Glenmorangie Tùsail (Scotland; Moet Hennessy USA, New York, NY); $99, 96 points. Another delicious offering from the Glenmorangie portfolio, this whiskey is vibrantly golden in the glass. Look for light aromas of vanilla, custard, lemon cream pie and honeysuckle, with fleeting touches of banana and smoke on the back. This balanced sipper finishes with notes of nutmeg, cinnamon and citrus peel.

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Bowmore 15 Years Old Darkest Single Malt Scotch Whisky (Scotland; Beam Suntory, Deerfield, IL); $70, 95 points. No shrinking violet, this copper penny-hued Scotch hits the nose and palate with a robust but harmonious mix of toffee and peat smoke, in equal measures, finishing dry and spicy. Darkest is an apt description for a whiskey partly matured in former oloroso Sherry casks, which adds deep, raisiny tones.

The Dalmore Cigar Malt Reserve (Scotland; Whyte & Mackay Americas, North Miami, FL); $125, 95 points. Aged in a series of barrels—first American oak, then transferred to a former oloroso Sherry cask and finished in used Cabernet Sauvignon barriques—this Scotch is intended “to complement a fine cigar,” but it would be an outstanding dessert accompaniment too. Look for dusty cocoa and lots of Sherried dark fruit, like figs and dates, wrapped in caramel and baking tones that linger on the spicy finish.

Glenfiddich Excellence 26 Year Old (Scotland; William Grant & Sons, New York, NY); $500, 95 points. Light and silky, this Speyside Scotch, matured in former Bourbon casks for a minimum of 26 years, boasts scents of apples, pears, vanilla and a whiff of jasmine. There’s a sweet smoke tone upfront, while flavors of vanilla and custard-like sweetness unfold with each sip, fading to a more delicate floral and lemon curd finish.

Old Pulteney Navigator Single Malt Scotch Whisky (Scotland; Sazerac Company, Louisville, KY); $45, 95 points. Though it’s not intensely aromatic, showing only shy hints of caramel, fruit and smoke, this Scotch is concentrated on the palate and evolves with every sip. Add just a splash of water, and it sings with honeysuckle sweetness up front, turning smoky, then fruity, with Sherry-like accents that eventually fade into a smooth vanilla-caramel exit. Matured in former Bourbon and Sherry casks. Best Buy.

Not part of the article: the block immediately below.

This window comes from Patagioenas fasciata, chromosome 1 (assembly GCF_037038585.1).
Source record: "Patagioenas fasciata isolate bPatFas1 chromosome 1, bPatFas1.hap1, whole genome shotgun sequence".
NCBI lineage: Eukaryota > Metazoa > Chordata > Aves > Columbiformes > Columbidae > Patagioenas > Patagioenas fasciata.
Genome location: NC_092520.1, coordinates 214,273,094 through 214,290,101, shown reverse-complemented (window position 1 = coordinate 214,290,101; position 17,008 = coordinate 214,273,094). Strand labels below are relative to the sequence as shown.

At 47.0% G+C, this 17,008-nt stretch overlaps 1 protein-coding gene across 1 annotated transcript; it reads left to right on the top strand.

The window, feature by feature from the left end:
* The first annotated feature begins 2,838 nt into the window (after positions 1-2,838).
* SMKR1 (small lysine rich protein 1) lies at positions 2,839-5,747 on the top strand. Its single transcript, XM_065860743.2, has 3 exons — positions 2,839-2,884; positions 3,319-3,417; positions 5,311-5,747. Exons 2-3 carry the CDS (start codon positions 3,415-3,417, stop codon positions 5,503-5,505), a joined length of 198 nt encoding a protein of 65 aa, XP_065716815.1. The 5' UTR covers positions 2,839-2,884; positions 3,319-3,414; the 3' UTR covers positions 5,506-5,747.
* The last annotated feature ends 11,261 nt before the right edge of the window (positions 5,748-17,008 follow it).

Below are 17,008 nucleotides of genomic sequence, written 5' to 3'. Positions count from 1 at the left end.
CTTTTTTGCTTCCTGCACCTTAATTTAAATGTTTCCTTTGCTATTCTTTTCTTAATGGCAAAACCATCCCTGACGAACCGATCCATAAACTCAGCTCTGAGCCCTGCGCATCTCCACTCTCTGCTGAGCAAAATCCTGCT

Auchentoshan Three Wood Single Malt Scotch Whisky (Scotland; Beam Suntory, Deerfield, IL); $65, 94 points. The name of this whisky is a nod to how it’s matured in three different casks: American Bourbon, Spanish oloroso and Pedro Ximénez Sherry. It’s robust, with a deep amber hue and rich caramel scent. The flavor profile shows toffee, campfire smoke and a mouthwatering butterscotch note on the exhale. It almost reads like a peated Bourbon.

The Balvenie DoubleWood Aged 12 Years Single Malt Scotch Whisky (Scotland; William Grant & Sons, New York, NY); $50, 94 points. Silky and downright succulent, this Scotch is made with two types of oak casks—as the DoubleWood name suggests—but it’s really all about the influence of the ex-Sherry cask. Aromas suggest golden raisins and dried apricots. The silky palate starts out moderately smoky, but glides into a richer, honeyed, nutty profile that finishes with cocoa and clove accents.